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digitalmars.D - module keyword with curly brackets

reply "tcak" <tcak gmail.com> writes:
The "module" declaration, and the name and path of D files do not 
need to match each other. You include a D file while compiling 
the project, and module declarations are cared only.

Based on above behaviour of design, allowing only one "module" 
keyword, and that is on top of D code file seems like a 
limitation to me (a little like just trying to copy Java, but 
leaving the work in the middle).

Is there any VERY SPECIAL reason behind that limitation? How hard 
would it be to add a syntax as below? What problems could it 
create?

test.d
----
module a{
}

module b{
    module c{
    }
}
Nov 01 2014
next sibling parent reply "bearophile" <bearophileHUGS lycos.com> writes:
tcak:

 Is there any VERY SPECIAL reason behind that limitation?
What advantages gives removing that "limitation"? Is the price in increased complexity worth paying? Bye, bearophile
Nov 01 2014
next sibling parent reply ketmar via Digitalmars-d <digitalmars-d puremagic.com> writes:
On Sat, 01 Nov 2014 09:24:46 +0000
bearophile via Digitalmars-d <digitalmars-d puremagic.com> wrote:

 tcak:
=20
 Is there any VERY SPECIAL reason behind that limitation?
=20 What advantages gives removing that "limitation"? Is the price in=20 increased complexity worth paying?
nested modules, like in Modula. which were of almost no use and were removed in Oberon.
Nov 01 2014
parent reply Paulo Pinto <pjmlp progtools.org> writes:
Am 01.11.2014 um 10:29 schrieb ketmar via Digitalmars-d:
 On Sat, 01 Nov 2014 09:24:46 +0000
 bearophile via Digitalmars-d <digitalmars-d puremagic.com> wrote:

 tcak:

 Is there any VERY SPECIAL reason behind that limitation?
What advantages gives removing that "limitation"? Is the price in increased complexity worth paying?
nested modules, like in Modula. which were of almost no use and were removed in Oberon.
A few languages have nested packages. Quite usefull for implementation packages. Beware of Wirth's quest for simplicity, even Go is a quite powerful in regards to Oberon-07. From my experience in the Oberon world, I got the feeling Wirth isn't that happy with Active Oberon and Zonnon in terms of language evolution, where he barely colaborated. Hence why he eventually came up with Oberon-07, which is even more minimalist than Oberon. -- Paulo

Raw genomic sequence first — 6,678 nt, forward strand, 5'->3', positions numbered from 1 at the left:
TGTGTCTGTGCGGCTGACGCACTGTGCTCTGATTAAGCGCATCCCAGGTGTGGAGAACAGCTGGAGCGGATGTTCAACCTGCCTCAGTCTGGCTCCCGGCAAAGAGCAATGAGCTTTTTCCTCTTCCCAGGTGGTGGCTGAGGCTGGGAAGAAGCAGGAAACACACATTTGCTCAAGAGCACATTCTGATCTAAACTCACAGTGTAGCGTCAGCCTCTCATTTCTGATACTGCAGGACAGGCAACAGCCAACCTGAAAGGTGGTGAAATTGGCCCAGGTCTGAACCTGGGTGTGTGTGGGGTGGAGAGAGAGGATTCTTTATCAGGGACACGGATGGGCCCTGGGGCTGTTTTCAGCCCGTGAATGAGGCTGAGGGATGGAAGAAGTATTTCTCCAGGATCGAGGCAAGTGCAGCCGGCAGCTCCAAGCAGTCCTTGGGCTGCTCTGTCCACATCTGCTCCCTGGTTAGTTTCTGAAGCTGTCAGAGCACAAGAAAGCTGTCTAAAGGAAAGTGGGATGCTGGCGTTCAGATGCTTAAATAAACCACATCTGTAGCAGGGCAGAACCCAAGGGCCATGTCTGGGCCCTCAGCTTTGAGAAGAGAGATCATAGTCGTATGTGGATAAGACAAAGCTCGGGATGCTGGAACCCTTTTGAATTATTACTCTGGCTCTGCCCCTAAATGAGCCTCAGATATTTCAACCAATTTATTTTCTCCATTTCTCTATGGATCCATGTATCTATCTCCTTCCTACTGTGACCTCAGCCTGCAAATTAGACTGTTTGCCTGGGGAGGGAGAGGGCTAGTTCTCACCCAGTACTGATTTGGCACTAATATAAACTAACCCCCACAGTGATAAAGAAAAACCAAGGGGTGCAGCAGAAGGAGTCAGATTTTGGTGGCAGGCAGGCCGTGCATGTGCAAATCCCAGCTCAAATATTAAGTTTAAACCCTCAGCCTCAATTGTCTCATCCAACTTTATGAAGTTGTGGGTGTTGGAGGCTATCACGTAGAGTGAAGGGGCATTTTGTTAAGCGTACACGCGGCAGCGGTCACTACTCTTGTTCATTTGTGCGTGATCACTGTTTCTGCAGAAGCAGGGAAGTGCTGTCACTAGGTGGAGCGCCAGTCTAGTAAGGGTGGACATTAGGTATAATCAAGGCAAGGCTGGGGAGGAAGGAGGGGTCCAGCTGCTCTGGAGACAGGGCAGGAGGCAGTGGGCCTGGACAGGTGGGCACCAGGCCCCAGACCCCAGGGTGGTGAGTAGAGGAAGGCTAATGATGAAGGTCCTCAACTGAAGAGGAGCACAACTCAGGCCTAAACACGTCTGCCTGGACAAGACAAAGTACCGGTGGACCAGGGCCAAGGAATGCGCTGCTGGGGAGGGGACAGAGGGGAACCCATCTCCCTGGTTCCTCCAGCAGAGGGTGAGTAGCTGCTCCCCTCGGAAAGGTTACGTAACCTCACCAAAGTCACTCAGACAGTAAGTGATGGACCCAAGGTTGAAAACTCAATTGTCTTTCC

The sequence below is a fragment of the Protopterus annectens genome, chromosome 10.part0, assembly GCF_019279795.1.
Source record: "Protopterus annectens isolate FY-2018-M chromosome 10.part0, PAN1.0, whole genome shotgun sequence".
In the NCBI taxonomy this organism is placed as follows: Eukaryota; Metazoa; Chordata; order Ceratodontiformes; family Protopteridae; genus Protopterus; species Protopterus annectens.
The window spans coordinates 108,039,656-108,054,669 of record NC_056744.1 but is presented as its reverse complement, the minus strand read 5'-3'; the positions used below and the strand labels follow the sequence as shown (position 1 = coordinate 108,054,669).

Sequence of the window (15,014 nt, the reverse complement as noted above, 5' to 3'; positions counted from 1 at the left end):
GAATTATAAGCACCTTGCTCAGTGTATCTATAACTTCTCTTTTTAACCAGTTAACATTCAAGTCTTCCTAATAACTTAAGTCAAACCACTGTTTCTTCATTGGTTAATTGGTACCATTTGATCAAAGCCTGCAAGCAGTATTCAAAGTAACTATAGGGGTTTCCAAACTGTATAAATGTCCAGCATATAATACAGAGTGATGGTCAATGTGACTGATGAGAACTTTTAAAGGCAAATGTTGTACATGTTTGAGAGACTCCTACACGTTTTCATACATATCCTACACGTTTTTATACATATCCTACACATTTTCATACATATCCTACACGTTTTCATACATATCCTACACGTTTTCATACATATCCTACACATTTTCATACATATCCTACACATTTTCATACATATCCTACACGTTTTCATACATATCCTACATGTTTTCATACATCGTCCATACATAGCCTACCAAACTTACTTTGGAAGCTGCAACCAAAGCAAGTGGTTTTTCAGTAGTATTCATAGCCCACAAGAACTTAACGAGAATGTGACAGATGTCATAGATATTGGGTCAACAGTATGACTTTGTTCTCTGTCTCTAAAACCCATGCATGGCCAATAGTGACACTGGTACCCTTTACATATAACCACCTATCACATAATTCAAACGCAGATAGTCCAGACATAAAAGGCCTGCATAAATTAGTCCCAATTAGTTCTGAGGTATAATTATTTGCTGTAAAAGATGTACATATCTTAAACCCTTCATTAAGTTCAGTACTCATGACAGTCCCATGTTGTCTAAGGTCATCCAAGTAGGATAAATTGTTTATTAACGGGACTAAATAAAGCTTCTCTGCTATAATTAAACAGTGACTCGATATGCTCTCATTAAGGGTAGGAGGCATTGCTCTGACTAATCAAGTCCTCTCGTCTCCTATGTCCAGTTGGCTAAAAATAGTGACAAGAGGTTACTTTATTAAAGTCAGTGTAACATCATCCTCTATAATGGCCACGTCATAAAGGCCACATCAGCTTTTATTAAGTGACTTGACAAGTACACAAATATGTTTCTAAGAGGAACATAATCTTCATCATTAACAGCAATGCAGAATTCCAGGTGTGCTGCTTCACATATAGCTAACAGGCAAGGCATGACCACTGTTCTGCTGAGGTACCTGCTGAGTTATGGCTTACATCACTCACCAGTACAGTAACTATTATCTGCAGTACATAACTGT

Nov 01 2014
next sibling parent ketmar via Digitalmars-d <digitalmars-d puremagic.com> writes:
On Sat, 01 Nov 2014 11:04:32 +0100
Paulo Pinto via Digitalmars-d <digitalmars-d puremagic.com> wrote:

 Am 01.11.2014 um 10:29 schrieb ketmar via Digitalmars-d:
 On Sat, 01 Nov 2014 09:24:46 +0000
 bearophile via Digitalmars-d <digitalmars-d puremagic.com> wrote:

 tcak:

 Is there any VERY SPECIAL reason behind that limitation?
What advantages gives removing that "limitation"? Is the price in increased complexity worth paying?
nested modules, like in Modula. which were of almost no use and were removed in Oberon.
=20 A few languages have nested packages. Quite usefull for implementation=20 packages. =20 Beware of Wirth's quest for simplicity, even Go is a quite powerful in=20 regards to Oberon-07. =20 From my experience in the Oberon world, I got the feeling Wirth isn't=20 that happy with Active Oberon and Zonnon in terms of language evolution,=
=20
 where he barely colaborated.
=20
 Hence why he eventually came up with Oberon-07, which is even more=20
 minimalist than Oberon.
Modula-3 removed that feature too, AFAIR. that was considered needless complication that serves no practical purposes. as for Wirth's minimalism... i know, Oberon-1 doesn't even include FOR. ;-) i bet Wirth doesn't like vi for being too complicated and too far from text. ;-)
Nov 01 2014
prev sibling parent reply "tcak" <tcak gmail.com> writes:
On Saturday, 1 November 2014 at 10:04:23 UTC, Paulo Pinto wrote:
 Am 01.11.2014 um 10:29 schrieb ketmar via Digitalmars-d:

 A few languages have nested packages. Quite usefull for 
 implementation packages.

 Beware of Wirth's quest for simplicity, even Go is a quite 
 powerful in regards to Oberon-07.

 From my experience in the Oberon world, I got the feeling Wirth 
 isn't that happy with Active Oberon and Zonnon in terms of 
 language evolution, where he barely colaborated.

 Hence why he eventually came up with Oberon-07, which is even 
 more minimalist than Oberon.

 --
 Paulo
Okay let's ignore nesting them, and let's just be able to defined multiple modules without nesting them. My biggest concern is that just to collect similar things together (mostly small things), I have to create another new file which makes me feel "grrrrrrr".
Nov 01 2014
next sibling parent ketmar via Digitalmars-d <digitalmars-d puremagic.com> writes:
On Sat, 01 Nov 2014 13:04:57 +0000
tcak via Digitalmars-d <digitalmars-d puremagic.com> wrote:

 My biggest concern is that just to collect similar things
 together (mostly small things), I have to create another new file
 which makes me feel "grrrrrrr".
if they are so similar, put them in one module. if they aren't so similar, putting them in one source file will create smelling code.